Today is St Andrew’s Day, the celebration of Scotland’s patron saint.
It’s a bank holiday in Scotland (why don’t we get one for St George’s Day?) and the fact it falls on a Friday this year must be manna from heaven for our friends north of the border, not that they need an excuse for a ‘wee swally’!
It’s also a great time to celebrate everything that is great about Scottish food, and no we are not talking about a fried Mars bar!
On that subject, it’s funny because I worked in Scotland for a few years and frequented a fish and chip shop or ten, but not once have I ever seen fried Mars bar on a menu – probably because it originated as a novelty item in the 1990s and never became mainstream, thankfully.
A visit to a chip shop in Scotland is a bucket lister though. The chippies in England are very boring, with a cheese and onion patty often the only alternative to fish, sausage or a burger. Browse the menu in a Scottish chippie and it’s very different.
King rib (a sweetened patty of minced pork, white pudding (same as a black pudding but without the blood), macaroni pie (mac and cheese in a pie) and lasagne pie (work it out!), are just some of the delights if you don’t fancy a ‘fish supper’. Thank me later!
There is a lot more to Scottish cuisine than fast food though. The country has 9 Michelin starred restaurants and the consensus is there would be many more, but that Scottish folk are not prepared to pay £150 a head for dinner just to say they have eaten in one, and who can blame them.
Andrew Fairlie, Tom Kitchin and Martin Wishart are just some of the amazing chefs plying their trade north of the border. It must be amazing working with all that amazing fresh produce they get right on their doorstep, whether its salmon, venison, fruit or vegetables.
See, we have got to the end of this blog without mention haggis once. Oh well, apart from the recipe:
St Haggis Scotch Egg with Red Onion Marmalade & Tattie Scone
Haggis Scotch Egg:
- 12 medium eggs
- 75g plain flour
- 1 good quality haggis
- Panko breadcrumbs
- Put a pan of water on to boil, once boiling put in 6 of your eggs and cook for 7 mins, then plunge straight into iced water to stop the cooking process.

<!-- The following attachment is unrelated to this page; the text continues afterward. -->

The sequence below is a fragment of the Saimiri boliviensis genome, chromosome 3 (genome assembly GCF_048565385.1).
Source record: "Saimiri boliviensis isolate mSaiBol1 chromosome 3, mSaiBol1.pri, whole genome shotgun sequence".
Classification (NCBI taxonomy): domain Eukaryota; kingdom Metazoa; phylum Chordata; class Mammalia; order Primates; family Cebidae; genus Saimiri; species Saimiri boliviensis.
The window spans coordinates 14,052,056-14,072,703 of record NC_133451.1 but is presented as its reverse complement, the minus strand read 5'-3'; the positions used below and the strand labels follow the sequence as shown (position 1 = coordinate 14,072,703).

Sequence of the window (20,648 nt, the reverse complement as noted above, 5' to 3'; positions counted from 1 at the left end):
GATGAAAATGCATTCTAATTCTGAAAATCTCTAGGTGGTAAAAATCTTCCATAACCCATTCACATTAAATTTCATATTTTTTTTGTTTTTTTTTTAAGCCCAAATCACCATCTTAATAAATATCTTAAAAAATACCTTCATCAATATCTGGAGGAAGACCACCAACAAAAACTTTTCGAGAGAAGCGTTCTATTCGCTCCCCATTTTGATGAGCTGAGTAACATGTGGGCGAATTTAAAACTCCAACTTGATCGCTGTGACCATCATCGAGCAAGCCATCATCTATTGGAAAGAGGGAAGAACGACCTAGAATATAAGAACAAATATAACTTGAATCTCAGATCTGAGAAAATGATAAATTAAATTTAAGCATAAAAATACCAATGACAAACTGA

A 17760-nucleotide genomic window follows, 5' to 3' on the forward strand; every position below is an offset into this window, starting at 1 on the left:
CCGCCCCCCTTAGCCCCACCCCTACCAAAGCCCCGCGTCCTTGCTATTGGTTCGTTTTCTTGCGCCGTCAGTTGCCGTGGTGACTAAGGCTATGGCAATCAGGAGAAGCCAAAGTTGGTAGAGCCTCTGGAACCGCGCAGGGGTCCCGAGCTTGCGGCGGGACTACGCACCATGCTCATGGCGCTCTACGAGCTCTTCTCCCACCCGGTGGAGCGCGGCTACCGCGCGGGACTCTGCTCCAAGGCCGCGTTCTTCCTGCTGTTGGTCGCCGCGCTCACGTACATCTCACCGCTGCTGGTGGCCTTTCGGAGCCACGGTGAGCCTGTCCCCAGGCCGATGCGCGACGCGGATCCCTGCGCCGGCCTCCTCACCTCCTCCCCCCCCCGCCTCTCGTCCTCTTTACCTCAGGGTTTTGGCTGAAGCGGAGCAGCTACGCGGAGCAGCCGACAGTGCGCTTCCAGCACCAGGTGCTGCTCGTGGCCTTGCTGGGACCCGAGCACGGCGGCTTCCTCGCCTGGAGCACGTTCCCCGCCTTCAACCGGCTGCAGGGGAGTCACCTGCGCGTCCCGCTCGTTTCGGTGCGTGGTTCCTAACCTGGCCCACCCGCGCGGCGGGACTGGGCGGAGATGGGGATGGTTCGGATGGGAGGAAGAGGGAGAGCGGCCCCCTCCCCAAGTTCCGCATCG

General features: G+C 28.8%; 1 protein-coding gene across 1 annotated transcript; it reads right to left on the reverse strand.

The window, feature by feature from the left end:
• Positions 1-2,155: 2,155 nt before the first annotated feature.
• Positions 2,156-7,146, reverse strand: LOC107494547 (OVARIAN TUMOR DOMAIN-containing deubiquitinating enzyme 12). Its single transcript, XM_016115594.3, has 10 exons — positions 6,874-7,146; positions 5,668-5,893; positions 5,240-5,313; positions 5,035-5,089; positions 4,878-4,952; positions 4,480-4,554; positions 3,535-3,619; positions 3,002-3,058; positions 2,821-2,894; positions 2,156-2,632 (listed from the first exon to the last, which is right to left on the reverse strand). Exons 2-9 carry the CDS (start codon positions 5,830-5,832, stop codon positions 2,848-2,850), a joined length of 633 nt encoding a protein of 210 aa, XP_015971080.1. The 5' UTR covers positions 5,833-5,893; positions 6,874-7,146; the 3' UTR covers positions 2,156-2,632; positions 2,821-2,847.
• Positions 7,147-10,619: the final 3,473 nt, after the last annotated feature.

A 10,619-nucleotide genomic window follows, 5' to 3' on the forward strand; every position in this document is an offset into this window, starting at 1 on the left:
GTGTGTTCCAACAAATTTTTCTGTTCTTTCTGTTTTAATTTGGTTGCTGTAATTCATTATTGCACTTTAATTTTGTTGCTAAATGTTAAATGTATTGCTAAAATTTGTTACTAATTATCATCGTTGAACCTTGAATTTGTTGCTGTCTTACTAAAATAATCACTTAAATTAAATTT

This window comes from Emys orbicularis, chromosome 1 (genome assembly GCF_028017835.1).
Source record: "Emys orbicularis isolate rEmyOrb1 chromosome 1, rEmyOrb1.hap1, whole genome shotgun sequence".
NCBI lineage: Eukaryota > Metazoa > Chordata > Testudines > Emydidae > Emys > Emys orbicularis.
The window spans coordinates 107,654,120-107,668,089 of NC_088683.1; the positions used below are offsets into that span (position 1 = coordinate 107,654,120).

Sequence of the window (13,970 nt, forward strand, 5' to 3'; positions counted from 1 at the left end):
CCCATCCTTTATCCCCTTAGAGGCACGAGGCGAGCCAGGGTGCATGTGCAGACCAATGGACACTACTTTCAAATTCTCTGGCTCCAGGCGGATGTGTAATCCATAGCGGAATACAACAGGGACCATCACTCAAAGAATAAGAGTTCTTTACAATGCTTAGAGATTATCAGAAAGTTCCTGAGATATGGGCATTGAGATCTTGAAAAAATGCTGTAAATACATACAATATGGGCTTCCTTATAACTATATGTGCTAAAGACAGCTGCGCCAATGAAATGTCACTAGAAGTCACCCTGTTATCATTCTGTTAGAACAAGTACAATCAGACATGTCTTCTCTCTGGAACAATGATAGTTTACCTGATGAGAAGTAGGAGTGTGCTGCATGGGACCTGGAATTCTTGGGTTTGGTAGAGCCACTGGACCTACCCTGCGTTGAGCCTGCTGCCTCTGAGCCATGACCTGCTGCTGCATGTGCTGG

- In a kitchen blender, or mechanical mixer chop up the haggis and mix with 1 egg to create a paste, then chill for 30mins.
- Once the boiled eggs are cool, peel and then wrap them in the haggis. Be sure to cover the egg completely.
- Once wrapped you can now bread crumb the eggs and haggis. In three separate bowls have plain flour, 5 whisked eggs and breadcrumbs. Dip the scotch eggs first in the flour to coat, then the egg and finally the breadcrumbs. Chill for 30 mins.
Red Onion Marmalade:
- 3 red onions
- 100g brown sugar
- 100g red wine vinegar
- 2 star anise
- ½ tsp chilli flakes
- Slice the red onions, put them in a pan with all the other ingredients and cook over a low/medium heat till a thick like ‘jammy’ consistency (roughly about 30 mins) making sure the onions are tender and not crunchy. Set aside and discard the star anise.
- 300g of ready-made mashed potato
- 75g butter melted
- 150g-200g plain flour (depending on the moisture in your mash)
- 1 tsp of salt
- 1 tbsp of oil
- Combine in a kitchen mixer till a dough is formed.
- Roll out on a floured service and use a scone cutter around 65mm and cut out disks, then pan fry till golden brown. Set aside on kitchen roll.
To finish, deep fry the scotch eggs for about 2 mins till golden in around 180oC then bake in the oven for around 7-10 mins at 180oC /Gas 6. One minute before ready just reheat the tattie scones through the oven. Plate up by spooning some of the marmalade onto a white plate, using a sharp knife slice in half the scotch eggs and place on top, garnish with the tattie scone and crispy bacon. And brown sauce on the side.